We spent the majority of the 3 hour appointment going through my various Marfan-like features with the cardiologist as well as whether or not I should begin beta blockers soon to potentially slow the rate at which my aorta dilates. A nurse in the building who specializes in various connective tissue disorders like MFS and ehlers-danlos was also kind enough to participate in the appointment on her own free time. They went over the ghent criteria (criteria for being diagnosed with Marfan Syndrome) one by one checking which points apply to me. The end result said that taking the major feature of my aorta dilation along with many of my minor features it would appear that I meet the criteria for a Marfan diagnosis even without counting the major feature of my dislocated lenses. Both of them also said that they personally think that my tissue disorder is in fact specifically Marfan Syndrome. It was nice to finally have a proffessional involved in my care acknowledge the fact that I meet the ghent criteria.
As for whether or not I should begin beta blockers the doc said it’s entirely up to me at this point. He said that they can’t keep the aorta dilation from growing, they can only potentially slow it down perhaps pushing back the need for surgery farther than without. But, he also said many people have a very hard time on them and knowing my history with all medications, I can only assume that’ll more than likely include me too. So, basically my options as of right now are: start taking beta blockers and hope that I can put off surgery for a longer amount of time and live with whatever unpleasant effects they may have on me, or, live life normally (not recklessly, mind you), monitoring my aorta as usual (I’d have to do that either way) and when I’m in more of a danger area in regards to aorta root size consider beta blockers then. At the size my aorta is right now the risk of dissection is very low, though, not non existent. For now I’m going to stay off of the beta blockers. If, in a few years time, things start changing faster then I’ll reconsider. For now I’ll just continue to be careful and follow the appropriate safety guidelines. This is an entirely personal decision. If my cardiologist had said “I think you need to be on beta blockers” then of course I would take them, but, things are stable right now and I’m going to enjoy that while it lasts.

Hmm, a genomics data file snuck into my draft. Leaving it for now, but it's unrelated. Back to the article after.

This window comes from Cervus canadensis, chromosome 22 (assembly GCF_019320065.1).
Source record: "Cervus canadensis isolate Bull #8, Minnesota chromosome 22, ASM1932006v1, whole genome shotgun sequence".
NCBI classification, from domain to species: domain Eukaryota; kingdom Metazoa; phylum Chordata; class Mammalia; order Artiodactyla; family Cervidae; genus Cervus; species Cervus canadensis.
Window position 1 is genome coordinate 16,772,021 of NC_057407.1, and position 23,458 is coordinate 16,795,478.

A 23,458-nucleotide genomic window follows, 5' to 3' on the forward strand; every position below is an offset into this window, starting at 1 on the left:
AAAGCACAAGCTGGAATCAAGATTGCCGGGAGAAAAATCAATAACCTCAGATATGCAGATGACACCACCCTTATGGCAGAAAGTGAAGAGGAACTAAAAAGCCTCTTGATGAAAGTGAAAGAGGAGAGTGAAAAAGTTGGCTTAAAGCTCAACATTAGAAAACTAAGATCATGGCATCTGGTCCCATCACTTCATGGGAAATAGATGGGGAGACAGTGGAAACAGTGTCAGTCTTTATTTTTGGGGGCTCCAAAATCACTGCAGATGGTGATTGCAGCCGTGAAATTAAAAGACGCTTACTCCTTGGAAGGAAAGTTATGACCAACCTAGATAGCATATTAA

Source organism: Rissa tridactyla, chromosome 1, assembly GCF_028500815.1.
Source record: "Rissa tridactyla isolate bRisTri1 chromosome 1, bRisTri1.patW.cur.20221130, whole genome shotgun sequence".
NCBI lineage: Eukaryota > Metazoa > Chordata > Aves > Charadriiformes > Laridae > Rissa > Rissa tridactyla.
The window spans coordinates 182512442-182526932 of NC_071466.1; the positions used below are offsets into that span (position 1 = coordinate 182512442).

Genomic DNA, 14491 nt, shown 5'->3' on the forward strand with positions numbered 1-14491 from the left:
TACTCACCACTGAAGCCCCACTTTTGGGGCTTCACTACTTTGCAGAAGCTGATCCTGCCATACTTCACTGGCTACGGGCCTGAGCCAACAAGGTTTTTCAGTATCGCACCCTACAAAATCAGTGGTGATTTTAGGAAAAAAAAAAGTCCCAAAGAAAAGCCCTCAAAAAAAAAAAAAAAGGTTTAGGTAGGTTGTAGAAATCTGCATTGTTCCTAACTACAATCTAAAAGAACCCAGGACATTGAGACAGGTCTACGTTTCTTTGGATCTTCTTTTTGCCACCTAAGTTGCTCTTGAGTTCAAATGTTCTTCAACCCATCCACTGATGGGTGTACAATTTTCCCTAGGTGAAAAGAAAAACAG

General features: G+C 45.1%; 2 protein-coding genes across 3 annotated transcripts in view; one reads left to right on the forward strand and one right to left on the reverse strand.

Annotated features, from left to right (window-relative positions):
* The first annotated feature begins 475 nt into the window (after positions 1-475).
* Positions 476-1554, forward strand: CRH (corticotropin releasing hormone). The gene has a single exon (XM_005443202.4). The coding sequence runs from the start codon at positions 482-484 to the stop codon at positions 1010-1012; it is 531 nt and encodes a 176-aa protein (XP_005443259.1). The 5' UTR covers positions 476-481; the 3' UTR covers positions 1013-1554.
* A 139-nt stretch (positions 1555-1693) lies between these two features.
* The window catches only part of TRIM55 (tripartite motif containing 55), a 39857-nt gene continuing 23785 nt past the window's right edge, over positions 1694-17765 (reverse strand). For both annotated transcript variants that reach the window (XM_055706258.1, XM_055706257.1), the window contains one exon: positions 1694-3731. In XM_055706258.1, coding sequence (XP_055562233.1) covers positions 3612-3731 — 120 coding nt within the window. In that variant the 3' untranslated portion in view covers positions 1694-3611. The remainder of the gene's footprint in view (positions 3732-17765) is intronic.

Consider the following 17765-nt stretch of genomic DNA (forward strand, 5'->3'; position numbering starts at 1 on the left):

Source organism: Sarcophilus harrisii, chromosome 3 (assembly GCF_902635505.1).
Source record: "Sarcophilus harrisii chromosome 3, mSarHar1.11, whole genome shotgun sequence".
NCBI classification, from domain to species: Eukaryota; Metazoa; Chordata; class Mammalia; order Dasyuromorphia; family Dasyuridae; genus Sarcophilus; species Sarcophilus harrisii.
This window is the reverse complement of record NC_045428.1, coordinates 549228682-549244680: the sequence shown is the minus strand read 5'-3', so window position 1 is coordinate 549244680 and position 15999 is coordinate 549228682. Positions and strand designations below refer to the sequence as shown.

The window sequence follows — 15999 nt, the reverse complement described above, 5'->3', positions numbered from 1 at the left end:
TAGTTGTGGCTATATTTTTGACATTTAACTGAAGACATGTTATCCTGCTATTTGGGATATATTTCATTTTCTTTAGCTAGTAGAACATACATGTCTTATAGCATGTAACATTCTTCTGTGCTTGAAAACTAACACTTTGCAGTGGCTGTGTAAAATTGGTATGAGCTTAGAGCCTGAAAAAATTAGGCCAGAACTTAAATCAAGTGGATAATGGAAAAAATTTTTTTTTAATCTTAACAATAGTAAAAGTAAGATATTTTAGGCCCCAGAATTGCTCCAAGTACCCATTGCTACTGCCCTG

I know this has been a long post and I’m glad that I haven’t lost you yet. This is the last of my updates. Since my cardiologist doesn’t see patients above the age of 18 and he made very clear that he’s not comfortable leaving me in the care of anyone who isn’t highly familiar with the effect of tissue disorders on the heart, he is referring me to another specialized hospital in Vancouver for my yearly echo. And I thought my annual Vancouver trips would be history after this! That’s okay though, I’m really glad that I won’t have to leave such an important part of my care to someone who doesn’t know all of the ins and outs of Marfan Syndrome. It’s a relief to know that he wouldn’t just let me fall off of the map after this. He’s been a good doctor throughout the years and I’ll always be grateful for the care that I’ve received as his patient. So, thank you a million doctor S!
[Any medical terms and/or definitions featured on this blog have been thoroughly researched by me as to not lead to any false consumption of information by the reader. Though, that aside; I am not a doctor and the medical information on this site should not be taken as a substitute for the advice of medical professionals. If you’re experiencing any health issues don’t hesitate to contact your doctor.]